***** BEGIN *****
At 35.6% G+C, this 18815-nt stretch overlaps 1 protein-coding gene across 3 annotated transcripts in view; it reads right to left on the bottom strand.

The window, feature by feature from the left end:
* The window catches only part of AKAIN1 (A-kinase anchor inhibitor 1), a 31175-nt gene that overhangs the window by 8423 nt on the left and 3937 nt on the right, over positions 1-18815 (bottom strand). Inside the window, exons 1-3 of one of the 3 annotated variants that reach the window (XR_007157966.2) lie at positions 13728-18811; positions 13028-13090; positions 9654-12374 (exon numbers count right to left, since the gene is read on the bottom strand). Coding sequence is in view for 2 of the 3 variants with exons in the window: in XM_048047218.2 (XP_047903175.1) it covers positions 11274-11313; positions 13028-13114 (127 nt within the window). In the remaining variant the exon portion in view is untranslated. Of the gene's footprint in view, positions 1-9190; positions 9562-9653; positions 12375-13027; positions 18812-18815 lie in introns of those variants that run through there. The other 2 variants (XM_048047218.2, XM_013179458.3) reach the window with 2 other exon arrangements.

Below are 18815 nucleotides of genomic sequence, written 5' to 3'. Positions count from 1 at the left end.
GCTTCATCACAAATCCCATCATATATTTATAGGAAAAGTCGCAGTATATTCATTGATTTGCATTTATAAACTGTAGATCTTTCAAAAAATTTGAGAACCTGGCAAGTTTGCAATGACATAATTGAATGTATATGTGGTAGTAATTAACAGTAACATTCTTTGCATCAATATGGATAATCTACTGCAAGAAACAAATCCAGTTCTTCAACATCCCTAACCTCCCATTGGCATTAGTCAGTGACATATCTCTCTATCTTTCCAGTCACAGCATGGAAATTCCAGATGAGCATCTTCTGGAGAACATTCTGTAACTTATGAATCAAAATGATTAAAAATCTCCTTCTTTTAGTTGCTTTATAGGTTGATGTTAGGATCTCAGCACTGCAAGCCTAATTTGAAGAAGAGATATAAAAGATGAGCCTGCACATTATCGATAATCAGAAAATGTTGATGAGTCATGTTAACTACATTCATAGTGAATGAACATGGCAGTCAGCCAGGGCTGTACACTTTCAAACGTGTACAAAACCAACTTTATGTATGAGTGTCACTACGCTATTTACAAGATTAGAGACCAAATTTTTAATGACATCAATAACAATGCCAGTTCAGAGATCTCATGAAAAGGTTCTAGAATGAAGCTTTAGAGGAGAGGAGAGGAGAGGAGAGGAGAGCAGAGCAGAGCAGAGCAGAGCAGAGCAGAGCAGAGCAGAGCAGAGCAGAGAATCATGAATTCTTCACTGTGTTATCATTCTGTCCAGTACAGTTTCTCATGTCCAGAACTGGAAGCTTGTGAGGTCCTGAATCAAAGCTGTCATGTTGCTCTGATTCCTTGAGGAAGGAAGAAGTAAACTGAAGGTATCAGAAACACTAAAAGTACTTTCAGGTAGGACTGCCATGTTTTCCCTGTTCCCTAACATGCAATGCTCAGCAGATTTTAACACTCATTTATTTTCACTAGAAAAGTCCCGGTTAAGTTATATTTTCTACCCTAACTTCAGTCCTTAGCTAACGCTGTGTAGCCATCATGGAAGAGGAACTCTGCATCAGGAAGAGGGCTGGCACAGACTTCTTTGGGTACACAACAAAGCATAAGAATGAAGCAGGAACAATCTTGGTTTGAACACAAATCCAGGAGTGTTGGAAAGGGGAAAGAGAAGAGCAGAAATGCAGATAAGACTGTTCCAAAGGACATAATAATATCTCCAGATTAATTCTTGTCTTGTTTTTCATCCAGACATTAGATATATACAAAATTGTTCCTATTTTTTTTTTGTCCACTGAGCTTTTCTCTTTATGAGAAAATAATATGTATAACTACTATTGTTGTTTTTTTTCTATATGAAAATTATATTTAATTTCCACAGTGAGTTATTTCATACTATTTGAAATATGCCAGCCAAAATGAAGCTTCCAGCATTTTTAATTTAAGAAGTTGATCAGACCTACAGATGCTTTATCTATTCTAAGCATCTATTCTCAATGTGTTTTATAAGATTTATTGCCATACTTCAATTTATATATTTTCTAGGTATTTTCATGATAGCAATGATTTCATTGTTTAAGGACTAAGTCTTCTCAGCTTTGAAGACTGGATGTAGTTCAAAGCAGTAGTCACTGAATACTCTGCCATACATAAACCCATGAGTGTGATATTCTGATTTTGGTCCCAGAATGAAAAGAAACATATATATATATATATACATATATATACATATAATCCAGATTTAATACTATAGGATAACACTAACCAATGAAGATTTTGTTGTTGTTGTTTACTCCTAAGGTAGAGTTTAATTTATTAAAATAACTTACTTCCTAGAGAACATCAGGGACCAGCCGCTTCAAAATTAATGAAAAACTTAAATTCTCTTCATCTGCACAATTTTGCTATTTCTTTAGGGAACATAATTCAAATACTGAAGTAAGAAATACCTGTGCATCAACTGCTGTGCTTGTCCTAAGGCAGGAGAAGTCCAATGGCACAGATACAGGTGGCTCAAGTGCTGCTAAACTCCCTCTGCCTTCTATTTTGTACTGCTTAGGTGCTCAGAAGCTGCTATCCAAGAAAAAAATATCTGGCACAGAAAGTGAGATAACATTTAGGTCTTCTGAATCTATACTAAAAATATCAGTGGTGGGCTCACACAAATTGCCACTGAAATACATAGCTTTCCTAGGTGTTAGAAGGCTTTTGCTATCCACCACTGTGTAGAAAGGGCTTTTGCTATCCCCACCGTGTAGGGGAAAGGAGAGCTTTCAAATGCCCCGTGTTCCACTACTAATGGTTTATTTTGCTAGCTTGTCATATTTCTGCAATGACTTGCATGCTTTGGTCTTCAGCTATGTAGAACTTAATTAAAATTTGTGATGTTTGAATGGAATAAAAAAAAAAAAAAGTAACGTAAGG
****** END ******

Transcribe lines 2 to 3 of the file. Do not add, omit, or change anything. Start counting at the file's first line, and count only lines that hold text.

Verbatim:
The window, feature by feature from the left end:
* The window catches only part of AKAIN1 (A-kinase anchor inhibitor 1), a 31175-nt gene that overhangs the window by 8423 nt on the left and 3937 nt on the right, over positions 1-18815 (bottom strand). Inside the window, exons 1-3 of one of the 3 annotated variants that reach the window (XR_007157966.2) lie at positions 13728-18811; positions 13028-13090; positions 9654-12374 (exon numbers count right to left, since the gene is read on the bottom strand). Coding sequence is in view for 2 of the 3 variants with exons in the window: in XM_048047218.2 (XP_047903175.1) it covers positions 11274-11313; positions 13028-13114 (127 nt within the window). In the remaining variant the exon portion in view is untranslated. Of the gene's footprint in view, positions 1-9190; positions 9562-9653; positions 12375-13027; positions 18812-18815 lie in introns of those variants that run through there. The other 2 variants (XM_048047218.2, XM_013179458.3) reach the window with 2 other exon arrangements.